Technology has helped us improve our creative output dramatically. It’s probably more obvious in photography than in any other creative endeavour. As a result, there are a lot more good photographers in the world. Good isn’t the big deal. Simply point and click. Yet, a few of the good photographers become truly great. Why is that?
Good is easy, but greatness is always hard. When I started out as a photographer, I wasn’t even good. Of course, that’s always how it is in the beginning. Back then, with manual and analogue film cameras, it was even harder to get started than today. Nevertheless, it didn’t take very long to become a pretty decent photographer, at least technically speaking. Getting beyond that level, though, is a much tougher travel—and still is today. Even these days with cameras that do all the thinking.
We all know it. It’s not the camera and it’s not their built-in ability to handle all the technical challenges that makes great photography. It’s still the photographer and his or her willingness to go beyond the obvious. The pursuit for great photography is a quest for hidden things. That’s why the best photographers are such a quirky bunch—like oddly equipped treasure hunters who get out into the world look for the magnificent. Leaving no rock unturned, they search high and low for the perfect shot. The result may still look like an easy accomplishment, but the truth is that effortless and deep photographs take decades of commitment to the craft.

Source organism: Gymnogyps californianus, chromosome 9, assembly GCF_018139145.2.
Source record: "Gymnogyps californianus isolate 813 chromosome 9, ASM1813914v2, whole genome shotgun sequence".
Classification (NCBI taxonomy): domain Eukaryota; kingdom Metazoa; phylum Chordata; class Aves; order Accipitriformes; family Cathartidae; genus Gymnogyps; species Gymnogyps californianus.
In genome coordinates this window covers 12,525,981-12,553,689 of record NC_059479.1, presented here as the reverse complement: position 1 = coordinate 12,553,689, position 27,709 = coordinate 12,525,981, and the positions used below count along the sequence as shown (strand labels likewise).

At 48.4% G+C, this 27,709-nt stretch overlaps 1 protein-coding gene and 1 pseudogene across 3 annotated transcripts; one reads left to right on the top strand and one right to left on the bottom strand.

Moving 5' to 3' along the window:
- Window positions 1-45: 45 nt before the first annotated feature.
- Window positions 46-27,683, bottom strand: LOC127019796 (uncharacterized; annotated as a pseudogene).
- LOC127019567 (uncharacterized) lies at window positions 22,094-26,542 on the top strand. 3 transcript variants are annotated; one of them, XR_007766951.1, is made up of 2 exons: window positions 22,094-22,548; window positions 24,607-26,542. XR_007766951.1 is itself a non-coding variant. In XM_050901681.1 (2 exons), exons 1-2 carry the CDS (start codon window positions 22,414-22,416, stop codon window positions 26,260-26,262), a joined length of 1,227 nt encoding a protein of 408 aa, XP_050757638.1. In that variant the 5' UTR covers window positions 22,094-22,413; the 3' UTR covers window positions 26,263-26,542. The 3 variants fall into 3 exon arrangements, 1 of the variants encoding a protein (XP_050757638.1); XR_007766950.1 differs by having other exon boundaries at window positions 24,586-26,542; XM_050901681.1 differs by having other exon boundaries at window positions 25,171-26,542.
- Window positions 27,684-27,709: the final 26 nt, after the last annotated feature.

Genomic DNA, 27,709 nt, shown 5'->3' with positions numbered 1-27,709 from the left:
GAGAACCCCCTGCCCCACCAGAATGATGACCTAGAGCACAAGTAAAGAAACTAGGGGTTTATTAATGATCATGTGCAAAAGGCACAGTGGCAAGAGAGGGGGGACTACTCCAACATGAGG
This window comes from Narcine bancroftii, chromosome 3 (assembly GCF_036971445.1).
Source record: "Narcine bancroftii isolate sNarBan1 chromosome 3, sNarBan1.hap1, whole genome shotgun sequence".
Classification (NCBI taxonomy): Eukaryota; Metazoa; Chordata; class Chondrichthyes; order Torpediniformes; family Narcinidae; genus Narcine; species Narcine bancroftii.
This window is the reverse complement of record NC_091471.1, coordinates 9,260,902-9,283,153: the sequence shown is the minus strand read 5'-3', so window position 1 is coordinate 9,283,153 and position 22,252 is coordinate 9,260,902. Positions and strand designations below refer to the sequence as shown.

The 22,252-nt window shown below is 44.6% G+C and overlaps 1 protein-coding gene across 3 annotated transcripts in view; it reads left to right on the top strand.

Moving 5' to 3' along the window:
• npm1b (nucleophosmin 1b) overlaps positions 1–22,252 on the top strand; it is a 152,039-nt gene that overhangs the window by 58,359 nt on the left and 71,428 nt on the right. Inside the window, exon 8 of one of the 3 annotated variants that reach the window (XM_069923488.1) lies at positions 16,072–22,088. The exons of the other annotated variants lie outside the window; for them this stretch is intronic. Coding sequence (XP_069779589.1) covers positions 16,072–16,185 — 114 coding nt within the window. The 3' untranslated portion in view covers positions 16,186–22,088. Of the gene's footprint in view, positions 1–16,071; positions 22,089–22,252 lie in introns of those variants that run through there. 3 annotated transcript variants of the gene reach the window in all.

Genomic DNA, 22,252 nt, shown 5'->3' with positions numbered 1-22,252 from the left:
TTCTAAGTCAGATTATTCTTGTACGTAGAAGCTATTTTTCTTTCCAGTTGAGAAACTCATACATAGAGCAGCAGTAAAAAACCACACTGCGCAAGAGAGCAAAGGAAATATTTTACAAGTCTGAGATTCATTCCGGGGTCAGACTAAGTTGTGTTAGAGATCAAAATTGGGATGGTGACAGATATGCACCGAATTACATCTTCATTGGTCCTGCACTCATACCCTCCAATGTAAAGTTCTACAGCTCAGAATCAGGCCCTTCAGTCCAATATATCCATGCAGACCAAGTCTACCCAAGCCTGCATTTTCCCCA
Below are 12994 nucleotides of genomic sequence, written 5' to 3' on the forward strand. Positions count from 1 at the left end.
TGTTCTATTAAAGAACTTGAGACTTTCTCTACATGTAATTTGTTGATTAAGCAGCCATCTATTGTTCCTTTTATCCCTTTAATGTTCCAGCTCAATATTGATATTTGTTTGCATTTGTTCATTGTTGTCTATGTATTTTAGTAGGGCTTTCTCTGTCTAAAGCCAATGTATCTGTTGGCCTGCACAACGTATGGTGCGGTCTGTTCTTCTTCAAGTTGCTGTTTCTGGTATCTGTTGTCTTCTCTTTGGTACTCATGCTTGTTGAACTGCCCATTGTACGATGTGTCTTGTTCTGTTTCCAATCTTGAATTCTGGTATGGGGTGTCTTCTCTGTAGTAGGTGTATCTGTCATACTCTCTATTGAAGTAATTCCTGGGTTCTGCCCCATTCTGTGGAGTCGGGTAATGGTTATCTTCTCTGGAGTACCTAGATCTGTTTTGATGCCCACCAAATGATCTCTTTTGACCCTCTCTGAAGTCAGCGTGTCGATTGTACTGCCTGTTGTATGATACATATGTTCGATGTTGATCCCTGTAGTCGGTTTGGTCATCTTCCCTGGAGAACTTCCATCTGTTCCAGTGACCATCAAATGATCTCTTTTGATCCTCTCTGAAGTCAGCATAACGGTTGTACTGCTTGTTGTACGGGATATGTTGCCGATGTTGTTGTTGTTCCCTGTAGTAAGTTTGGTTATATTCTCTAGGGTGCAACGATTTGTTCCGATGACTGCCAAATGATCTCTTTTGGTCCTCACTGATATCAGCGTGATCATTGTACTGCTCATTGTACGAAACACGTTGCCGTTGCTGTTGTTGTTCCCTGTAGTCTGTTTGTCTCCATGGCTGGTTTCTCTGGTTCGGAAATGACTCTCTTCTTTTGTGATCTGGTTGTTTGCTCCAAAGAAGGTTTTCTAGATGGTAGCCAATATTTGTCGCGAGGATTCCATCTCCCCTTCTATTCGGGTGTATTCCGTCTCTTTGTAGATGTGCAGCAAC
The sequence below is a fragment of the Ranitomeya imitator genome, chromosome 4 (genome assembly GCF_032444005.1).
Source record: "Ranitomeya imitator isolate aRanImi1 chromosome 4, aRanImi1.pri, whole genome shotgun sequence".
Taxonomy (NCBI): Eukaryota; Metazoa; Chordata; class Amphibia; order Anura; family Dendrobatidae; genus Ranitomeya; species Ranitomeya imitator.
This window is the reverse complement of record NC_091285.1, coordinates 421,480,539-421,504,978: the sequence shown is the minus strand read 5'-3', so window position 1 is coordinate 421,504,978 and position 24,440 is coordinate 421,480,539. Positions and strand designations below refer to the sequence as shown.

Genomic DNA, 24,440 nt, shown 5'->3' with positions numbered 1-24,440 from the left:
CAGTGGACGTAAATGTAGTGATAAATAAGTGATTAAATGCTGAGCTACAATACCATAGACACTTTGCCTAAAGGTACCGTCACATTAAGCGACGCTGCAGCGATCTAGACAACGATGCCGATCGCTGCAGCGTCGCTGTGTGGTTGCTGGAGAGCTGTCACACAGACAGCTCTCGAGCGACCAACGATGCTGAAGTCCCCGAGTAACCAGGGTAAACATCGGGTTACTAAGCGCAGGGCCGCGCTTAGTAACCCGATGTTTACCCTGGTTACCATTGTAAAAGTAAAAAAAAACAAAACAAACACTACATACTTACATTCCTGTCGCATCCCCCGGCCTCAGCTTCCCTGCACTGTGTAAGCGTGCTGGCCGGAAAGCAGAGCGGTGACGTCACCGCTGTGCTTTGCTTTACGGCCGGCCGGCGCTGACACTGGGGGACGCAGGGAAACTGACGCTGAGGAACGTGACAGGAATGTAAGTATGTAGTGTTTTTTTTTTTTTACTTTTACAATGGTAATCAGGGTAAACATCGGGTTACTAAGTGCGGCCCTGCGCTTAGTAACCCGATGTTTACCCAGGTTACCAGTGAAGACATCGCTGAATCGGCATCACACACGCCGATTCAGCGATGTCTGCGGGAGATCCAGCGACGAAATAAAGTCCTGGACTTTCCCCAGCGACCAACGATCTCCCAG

When I teach photography, I am often asked for tricks that can make a student’s photographs better. The truth is, there aren’t any easy tricks that will quickly result in great photography. The curse of today’s technology is that it is fairly quickly to get good at it. That is literally the problem. It’s like inheriting money before you have learned the value of hard work.
Too much good too fast can distract us from a higher goal. When life is good, we stop trying so hard. That’s why so many of the great artists often started out starving. They weren’t only hungry for survival, their hunger infected their art. And, yes, I know it’s a cliché, but not completely. The American author Jim Collins distilled the curse of good in this way: “Good is the enemy of great”. He explained; “Few people attain great lives, in large part because it is just so easy to settle for a good life”.
When we become good, we might not see it this way. We think to ourselves, how can this be a curse? Good feels nice. But good is not a stable spot. We might soon becoming dissatisfactory with the result, particularly when we see others climbing higher than us and thus demoting us. When good is good enough, it stops the creative flow. Not good enough is what drives growth. It’s when we feel that we can still become better that we pursue that next level. And then do it again. And again.